3.1. Geometry Features

In rotary swaging, the workpiece ends with a longer length and changed wall thickness. The development of wall thickness is shown in Figure 9. Some features can be found as follows:
  • Before the contact of die and workpiece (left of zone I.I)–the wall thickness of the workpiece shows an increase especially for low μ;
  • The wall thickness increased in zone I.I, but on the locations with a changing profile of the die, i.e., the location of first contact (zone I.I) and the boundary between zones I.I and I.II, the wall thickness tended to reduce. This was more obvious in thicker tubes;
  • The final wall thickness changed depending on friction coefficient. As could be seen, there was a certain friction coefficient (μ = 0.18), which led to the thinnest wall (longest workpiece).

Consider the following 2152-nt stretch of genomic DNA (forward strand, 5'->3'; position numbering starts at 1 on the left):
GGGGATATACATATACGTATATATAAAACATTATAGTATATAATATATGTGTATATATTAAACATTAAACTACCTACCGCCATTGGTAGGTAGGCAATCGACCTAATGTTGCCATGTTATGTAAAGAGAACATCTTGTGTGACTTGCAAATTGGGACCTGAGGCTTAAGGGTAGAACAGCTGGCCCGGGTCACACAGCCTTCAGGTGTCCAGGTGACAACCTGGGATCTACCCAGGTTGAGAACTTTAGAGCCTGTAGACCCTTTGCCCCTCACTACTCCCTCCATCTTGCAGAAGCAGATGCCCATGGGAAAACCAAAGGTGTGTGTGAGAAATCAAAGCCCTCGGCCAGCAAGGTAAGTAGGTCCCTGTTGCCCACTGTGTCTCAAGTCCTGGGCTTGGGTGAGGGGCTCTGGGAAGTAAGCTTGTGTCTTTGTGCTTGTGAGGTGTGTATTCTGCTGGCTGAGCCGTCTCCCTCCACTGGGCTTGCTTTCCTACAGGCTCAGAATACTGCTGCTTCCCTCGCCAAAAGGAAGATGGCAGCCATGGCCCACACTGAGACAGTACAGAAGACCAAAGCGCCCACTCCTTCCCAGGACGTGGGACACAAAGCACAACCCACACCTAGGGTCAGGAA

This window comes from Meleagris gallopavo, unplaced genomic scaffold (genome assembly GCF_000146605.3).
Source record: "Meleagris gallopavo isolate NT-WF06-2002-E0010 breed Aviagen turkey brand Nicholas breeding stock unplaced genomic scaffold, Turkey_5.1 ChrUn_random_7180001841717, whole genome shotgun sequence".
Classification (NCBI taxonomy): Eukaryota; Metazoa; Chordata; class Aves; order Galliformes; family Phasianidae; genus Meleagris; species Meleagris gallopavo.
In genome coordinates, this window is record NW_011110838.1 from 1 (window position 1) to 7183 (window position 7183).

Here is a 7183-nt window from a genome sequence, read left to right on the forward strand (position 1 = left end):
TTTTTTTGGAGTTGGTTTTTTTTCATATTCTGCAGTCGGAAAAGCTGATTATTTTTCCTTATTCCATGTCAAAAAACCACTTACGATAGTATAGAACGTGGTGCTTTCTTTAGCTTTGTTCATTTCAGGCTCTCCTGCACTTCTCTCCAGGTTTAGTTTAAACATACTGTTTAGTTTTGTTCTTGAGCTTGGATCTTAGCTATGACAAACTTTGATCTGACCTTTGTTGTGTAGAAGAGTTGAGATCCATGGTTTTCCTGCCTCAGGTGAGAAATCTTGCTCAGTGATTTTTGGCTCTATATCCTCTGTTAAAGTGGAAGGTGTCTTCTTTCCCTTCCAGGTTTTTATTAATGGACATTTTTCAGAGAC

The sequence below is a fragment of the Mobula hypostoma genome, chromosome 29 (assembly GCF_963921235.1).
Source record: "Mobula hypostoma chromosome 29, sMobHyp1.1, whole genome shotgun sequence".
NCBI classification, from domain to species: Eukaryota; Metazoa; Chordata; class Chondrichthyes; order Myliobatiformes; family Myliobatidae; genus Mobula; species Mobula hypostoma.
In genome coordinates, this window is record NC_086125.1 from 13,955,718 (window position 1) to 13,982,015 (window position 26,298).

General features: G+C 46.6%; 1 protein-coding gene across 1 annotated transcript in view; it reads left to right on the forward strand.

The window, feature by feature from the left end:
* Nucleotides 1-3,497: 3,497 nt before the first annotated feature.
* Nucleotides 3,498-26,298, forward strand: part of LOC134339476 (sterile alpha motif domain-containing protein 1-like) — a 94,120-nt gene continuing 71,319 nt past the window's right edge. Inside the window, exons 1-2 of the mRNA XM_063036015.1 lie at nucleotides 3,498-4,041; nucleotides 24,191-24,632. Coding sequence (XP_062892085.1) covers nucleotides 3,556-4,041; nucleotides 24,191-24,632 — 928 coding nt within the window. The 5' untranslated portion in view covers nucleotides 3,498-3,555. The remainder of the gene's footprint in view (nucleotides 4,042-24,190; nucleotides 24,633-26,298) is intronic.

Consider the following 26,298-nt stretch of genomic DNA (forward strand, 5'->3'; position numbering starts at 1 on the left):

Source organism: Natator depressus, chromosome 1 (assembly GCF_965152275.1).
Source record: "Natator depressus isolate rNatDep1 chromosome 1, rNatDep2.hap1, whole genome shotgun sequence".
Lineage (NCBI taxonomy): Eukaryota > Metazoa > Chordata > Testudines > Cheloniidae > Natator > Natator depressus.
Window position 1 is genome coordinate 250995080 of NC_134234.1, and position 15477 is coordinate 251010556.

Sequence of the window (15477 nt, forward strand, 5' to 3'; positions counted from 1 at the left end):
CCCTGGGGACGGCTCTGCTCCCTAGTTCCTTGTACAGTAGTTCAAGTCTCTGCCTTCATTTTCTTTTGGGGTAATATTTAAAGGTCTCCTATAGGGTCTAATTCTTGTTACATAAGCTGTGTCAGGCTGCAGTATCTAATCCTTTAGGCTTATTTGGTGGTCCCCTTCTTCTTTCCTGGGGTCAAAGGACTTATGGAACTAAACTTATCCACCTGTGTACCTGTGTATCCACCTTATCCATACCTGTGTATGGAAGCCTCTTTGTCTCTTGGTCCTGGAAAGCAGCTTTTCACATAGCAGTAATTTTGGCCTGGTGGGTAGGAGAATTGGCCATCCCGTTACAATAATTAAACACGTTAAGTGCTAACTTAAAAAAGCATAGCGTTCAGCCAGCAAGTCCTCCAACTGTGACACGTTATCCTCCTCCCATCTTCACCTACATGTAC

An increased wall thickness together with an increased outer diameter (shown later) before the reduction zone shows the existence of backward material flow. To have a clear view of the back and forward motion, the movement of the boundaries A and B during a stroke was shown in Figure 10a,b. The examples were from the results of T5, the curves showing the movement of the boundaries with μ = 0.1 are illustrated by arrows. The displacement of boundary A is shown in Figure 10c. It could be seen that the distance was higher for thicker tubes due to higher volume to be deformed in the radial direction, which led to higher backward material flow. Additionally, it can be found that the displacement reduced with higher μ, so the backward material flow was reduced. In Figure 10d the displacement of the boundary B is shown, in which different features could be investigated as: when μ was lower than 0.18, the boundary moved backwards and while it was higher than 0.18, the boundary moved forward. The friction coefficient over the self–locking condition reduced the backward motion of the deformation area. As the friction coefficient increased, the change of the displacement was less obvious. This can be explained by the friction model with a limit. For the material in the deformation area, i.e., forging and transition zone where the normal stress was quite high, the limit could be reached and higher values of μ caused little differences. However, in the calibration zone, the forward material flow will always be restrained by friction resistance.